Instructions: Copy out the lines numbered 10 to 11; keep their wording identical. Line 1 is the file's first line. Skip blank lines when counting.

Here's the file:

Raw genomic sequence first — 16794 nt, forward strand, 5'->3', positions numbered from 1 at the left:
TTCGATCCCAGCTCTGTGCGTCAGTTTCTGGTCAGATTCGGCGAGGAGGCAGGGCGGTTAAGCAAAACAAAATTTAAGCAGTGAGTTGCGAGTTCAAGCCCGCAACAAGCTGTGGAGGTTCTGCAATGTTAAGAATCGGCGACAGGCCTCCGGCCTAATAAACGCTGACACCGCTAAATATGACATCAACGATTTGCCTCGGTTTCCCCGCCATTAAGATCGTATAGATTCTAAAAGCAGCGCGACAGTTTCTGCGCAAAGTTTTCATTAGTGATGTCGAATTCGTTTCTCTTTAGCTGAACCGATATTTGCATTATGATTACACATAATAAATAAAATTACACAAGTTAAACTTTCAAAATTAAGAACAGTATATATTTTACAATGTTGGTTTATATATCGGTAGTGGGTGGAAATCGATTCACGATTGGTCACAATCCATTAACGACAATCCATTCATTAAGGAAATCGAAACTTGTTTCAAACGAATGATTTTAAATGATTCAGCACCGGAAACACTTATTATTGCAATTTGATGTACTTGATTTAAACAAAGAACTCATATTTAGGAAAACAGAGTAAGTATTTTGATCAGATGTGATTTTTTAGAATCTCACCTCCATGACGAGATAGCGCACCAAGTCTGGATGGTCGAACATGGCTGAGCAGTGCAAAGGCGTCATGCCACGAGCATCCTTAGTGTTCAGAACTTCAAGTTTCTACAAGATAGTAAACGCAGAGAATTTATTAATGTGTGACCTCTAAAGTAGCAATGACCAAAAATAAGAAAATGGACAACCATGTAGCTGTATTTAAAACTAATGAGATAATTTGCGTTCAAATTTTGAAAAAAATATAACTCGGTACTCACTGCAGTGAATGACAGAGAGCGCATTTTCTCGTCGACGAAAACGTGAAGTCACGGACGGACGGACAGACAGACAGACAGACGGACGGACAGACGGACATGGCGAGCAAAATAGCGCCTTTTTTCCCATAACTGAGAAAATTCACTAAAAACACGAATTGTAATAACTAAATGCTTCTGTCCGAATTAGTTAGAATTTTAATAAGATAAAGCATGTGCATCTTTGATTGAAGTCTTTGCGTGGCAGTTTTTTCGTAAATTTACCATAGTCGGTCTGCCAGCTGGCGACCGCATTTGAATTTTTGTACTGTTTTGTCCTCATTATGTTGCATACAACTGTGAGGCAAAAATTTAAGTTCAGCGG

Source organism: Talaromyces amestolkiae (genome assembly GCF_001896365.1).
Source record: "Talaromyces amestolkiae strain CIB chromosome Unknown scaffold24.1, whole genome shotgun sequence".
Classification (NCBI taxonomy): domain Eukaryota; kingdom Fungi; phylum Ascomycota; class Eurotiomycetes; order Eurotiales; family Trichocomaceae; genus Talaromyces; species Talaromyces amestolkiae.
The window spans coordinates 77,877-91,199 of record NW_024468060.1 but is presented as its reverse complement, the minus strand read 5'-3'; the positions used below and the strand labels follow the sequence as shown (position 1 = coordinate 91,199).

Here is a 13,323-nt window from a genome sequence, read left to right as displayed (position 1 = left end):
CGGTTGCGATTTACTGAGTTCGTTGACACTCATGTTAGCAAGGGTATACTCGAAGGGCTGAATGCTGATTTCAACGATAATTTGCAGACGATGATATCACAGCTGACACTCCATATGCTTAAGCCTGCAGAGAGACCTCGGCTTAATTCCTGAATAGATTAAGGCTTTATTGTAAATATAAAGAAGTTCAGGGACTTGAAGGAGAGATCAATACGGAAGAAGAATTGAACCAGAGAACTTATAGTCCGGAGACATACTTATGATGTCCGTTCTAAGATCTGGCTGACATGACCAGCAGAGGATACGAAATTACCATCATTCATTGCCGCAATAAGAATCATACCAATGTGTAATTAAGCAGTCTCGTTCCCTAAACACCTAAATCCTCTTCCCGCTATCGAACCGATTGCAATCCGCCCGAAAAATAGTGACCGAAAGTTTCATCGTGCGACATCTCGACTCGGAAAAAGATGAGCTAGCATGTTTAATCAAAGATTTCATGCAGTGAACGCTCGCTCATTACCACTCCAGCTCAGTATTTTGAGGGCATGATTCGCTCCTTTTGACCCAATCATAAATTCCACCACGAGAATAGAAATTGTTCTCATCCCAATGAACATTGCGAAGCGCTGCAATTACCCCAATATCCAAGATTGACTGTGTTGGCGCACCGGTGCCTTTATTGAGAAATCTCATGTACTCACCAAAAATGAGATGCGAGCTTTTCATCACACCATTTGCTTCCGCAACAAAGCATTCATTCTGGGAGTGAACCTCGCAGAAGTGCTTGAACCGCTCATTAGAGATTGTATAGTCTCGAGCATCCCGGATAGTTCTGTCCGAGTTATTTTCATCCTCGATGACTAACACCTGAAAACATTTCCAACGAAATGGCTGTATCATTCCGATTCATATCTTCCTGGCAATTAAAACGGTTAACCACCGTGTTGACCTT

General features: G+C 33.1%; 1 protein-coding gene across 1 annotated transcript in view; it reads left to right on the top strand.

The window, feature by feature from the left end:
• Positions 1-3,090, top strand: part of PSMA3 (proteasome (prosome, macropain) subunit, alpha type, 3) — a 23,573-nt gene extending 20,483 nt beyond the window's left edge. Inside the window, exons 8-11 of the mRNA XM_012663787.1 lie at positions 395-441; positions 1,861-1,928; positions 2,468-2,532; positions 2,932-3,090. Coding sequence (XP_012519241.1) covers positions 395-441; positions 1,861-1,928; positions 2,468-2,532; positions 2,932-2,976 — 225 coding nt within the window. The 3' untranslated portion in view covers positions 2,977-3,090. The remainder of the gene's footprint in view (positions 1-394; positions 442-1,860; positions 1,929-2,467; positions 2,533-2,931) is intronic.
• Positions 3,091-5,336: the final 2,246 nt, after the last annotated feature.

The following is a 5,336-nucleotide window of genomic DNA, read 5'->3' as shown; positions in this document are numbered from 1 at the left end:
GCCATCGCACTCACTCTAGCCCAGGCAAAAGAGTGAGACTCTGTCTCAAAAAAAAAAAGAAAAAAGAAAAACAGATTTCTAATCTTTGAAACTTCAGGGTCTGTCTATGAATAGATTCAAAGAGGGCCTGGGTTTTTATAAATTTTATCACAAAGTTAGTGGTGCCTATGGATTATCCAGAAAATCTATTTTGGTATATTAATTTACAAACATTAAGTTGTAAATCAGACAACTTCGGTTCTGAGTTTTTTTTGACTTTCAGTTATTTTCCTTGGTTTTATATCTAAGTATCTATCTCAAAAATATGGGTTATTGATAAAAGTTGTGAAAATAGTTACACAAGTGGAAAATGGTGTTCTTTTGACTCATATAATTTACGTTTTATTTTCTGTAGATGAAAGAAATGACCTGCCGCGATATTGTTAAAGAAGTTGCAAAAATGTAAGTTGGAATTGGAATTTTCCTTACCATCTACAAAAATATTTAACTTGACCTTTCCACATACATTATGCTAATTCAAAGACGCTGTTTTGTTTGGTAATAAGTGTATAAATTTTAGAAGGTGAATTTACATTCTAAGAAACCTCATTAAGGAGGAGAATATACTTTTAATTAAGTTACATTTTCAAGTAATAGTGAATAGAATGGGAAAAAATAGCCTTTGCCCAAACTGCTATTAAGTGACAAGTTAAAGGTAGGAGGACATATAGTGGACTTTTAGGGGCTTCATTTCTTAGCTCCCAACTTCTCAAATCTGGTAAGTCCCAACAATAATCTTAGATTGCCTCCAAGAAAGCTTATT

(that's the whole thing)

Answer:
The window, feature by feature from the left end:
• Positions 1-3,090, top strand: part of PSMA3 (proteasome (prosome, macropain) subunit, alpha type, 3) — a 23,573-nt gene extending 20,483 nt beyond the window's left edge. Inside the window, exons 8-11 of the mRNA XM_012663787.1 lie at positions 395-441; positions 1,861-1,928; positions 2,468-2,532; positions 2,932-3,090. Coding sequence (XP_012519241.1) covers positions 395-441; positions 1,861-1,928; positions 2,468-2,532; positions 2,932-2,976 — 225 coding nt within the window. The 3' untranslated portion in view covers positions 2,977-3,090. The remainder of the gene's footprint in view (positions 1-394; positions 442-1,860; positions 1,929-2,467; positions 2,533-2,931) is intronic.